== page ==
The relief is administered through your local council and you are not required to make an application. However, if you think you carry out qualifying activities, (camping & glamping, pony or llama trekking etc, it may be worth contacting your local council to highlight your eligibility status.
Diversified farm business grants: there are two separate grant streams available for small rural enterprises.
- £10,000 grant for businesses on the local authority ratings list which do not pay rates because the rateable value is <£15K: and which receive small business rate relief typical for farm diversifications) or rural rates relief, usually granted for essential services such as village shops.
If you usually receive one of these reliefs and have not already been contacted, you should contact your local Council.
If you have never applied for small business rate relief or rural rates relief, you may need to access your local Council’s website and complete an online application, if successful this could provide you with rates relief and you should also become eligible for the £10K grant.
- £25,000 grant if your business is eligible for the expanded retail discount (rateable value between £15,001 and £50,999) again, if you or your tenants have not heard from the local authority, it is worth following this up.
Your duty to farmworkers in reducing the threat of coronavirus
Farmers are included on the list of key workers, published by the government during the coronavirus pandemic. Whilst Social Distancing rules may not affect you if you are a lone farmer, the rules are very important if you employ farmworkers as you have a general duty to have systems in place to ensure employee health and wellbeing.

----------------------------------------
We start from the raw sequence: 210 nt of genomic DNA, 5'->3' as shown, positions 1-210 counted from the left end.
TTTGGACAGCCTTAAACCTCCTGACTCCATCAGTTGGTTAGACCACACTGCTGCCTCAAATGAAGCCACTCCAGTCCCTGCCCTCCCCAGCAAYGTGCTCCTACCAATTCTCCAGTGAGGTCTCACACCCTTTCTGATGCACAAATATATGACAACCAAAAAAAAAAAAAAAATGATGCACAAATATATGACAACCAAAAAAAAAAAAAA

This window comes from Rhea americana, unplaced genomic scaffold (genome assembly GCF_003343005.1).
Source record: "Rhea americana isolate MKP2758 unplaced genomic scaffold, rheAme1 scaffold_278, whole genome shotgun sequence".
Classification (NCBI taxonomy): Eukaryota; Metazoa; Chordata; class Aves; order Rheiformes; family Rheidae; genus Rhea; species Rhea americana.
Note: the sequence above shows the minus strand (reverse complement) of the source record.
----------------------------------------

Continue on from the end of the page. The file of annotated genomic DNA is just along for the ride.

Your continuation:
Emphasise the importance of good hygiene:
- provide good sanitary facilities, preferably soap and hot water.
- if your farmworkers are out on the road provide alcohol wipes, gel, or mobile hand washing facilities.
- follow the government’s advice by keeping at least 2m apart (the size of a cow!)
- do not share vehicles, or if you cannot avoid this disinfect after each use.
- stagger break times to reduce contact, or encourage staff to take their break in their vehicle.
Identify any members of the workforce who are vulnerable:
Farming has an ageing population with many over-70s still working on the farm. While it might be difficult to stop these people working, as an employer you have a moral and a legal obligation to apply the rules the government has set. Click here for more information.
- livestock are still able to receive veterinary care and medicines; however veterinary practices must take a risk-based approach to farm visits.
- your animals should only be seen in emergencies or where, in the judgement of the vet, urgent assessment and/or treatment is needed
- you should observe social distancing
- personal protective equipment such as coveralls and gloves should always be worn.
Communication and Protocols
Make sure your protocols are up to date
- review management plans
- where staff have different areas of responsibility, outline key protocols, so others can cover their work if necessary.
- keep enough staff in the loop in case some go off sick
- update the whole farm team via text phone, group chat or video call meetings
- use photos and videos to identify and discuss animal health or other farm issues.
These notes have been prepared for the purpose of an article only. They should not be regarded as a substitute for taking legal advice.